Three-Story Limit on Main?

A rendering presented to the Beacon City Council shows how Main Street might look if the four-story project were approved. The Hudson Beach Glass building is at left.

Beacon council must decide on trade-offs

A Beacon developer wants to bring affordable housing, office space and a public park to Main Street — attractive amenities for any city — but says he needs four floors to do so.

The project, called 2 Cross St., was introduced earlier this year to the City Council and in November to the Planning Board by developer Joe Donovan. The City Council must approve a special-use permit for any four-story building to be built on Main.

The proposal calls for integrating the building at 172 Main St. that’s occupied by Riverwinds Gallery and the brick building at 4 Cross St. with new construction and an undeveloped lot that sits between the buildings. On Main Street, Donovan wants to construct a four-story building with retail on the ground floor, nine units of affordable senior housing on the second and around 10,000 square feet of office space on the top two floors. The back side of the complex, on Cross Street, would be three floors.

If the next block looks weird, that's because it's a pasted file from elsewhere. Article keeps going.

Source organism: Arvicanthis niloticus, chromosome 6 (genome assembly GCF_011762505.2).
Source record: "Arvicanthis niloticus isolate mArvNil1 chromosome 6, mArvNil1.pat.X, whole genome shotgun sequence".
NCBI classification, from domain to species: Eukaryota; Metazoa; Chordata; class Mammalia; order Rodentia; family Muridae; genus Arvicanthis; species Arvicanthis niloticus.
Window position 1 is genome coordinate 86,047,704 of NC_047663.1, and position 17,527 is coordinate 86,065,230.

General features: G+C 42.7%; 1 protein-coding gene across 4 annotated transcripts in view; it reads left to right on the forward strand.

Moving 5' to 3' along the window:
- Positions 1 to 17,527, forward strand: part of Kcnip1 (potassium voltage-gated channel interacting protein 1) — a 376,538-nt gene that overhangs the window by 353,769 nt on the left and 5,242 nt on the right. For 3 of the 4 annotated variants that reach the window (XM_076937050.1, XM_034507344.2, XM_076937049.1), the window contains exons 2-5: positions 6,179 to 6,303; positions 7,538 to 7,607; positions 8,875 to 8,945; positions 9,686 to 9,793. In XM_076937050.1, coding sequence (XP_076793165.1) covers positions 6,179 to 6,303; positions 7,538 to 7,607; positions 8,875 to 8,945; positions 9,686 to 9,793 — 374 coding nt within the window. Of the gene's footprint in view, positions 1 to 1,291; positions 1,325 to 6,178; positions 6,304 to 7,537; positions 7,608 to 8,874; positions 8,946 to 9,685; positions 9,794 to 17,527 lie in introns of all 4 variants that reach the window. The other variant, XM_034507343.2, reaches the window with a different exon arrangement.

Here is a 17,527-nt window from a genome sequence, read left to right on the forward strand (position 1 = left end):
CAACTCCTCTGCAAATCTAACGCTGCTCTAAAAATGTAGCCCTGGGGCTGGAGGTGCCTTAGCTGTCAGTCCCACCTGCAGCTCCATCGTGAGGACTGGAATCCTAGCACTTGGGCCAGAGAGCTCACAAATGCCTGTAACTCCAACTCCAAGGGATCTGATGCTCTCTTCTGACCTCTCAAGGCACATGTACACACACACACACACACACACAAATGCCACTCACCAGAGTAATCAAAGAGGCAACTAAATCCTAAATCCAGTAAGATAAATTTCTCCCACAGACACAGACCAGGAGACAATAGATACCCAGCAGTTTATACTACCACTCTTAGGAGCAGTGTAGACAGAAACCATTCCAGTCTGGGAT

A portion of the undeveloped lot, which has been used in recent years by the Green Teen gardening program, would remain as a park. Donovan said he would help relocate Riverwinds, the Green Teens and tenants living at 4 Cross St.

Two years ago, he said, the project could have been easily accomplished. But when the City Council revised the Central Main Street zoning district last year, it moved the Cross Street parcel (which does not face Main) into the PB (Business Off-Street Parking) zone, which does not allow office or multi-family uses. The revision also added the requirement that the City Council approve any new four-story buildings in the Central Main Street zone.

A rendering presented to the Beacon City Council shows how Main Street might look if the four-story project were approved. The Hudson Beach Glass building is at left.

Even with a permit from the council, a fourth floor under the new zoning must be “set back” at least 15 feet so it’s smaller than the three floors below it.

Beacon’s historic district, which regulates design standards, adds yet another layer of complexity. 172 Main is in the historic district; 4 Cross is on a list of parcels that could soon be added.

On Monday night, Donovan asked the council for three concessions: to bring his Cross Street parcel under Central Main Street zoning; to approve a parking plan that would put some off-site parking in nearby residential neighborhoods but add eight more spaces than required; and to allow him to construct a four-story building without a setback.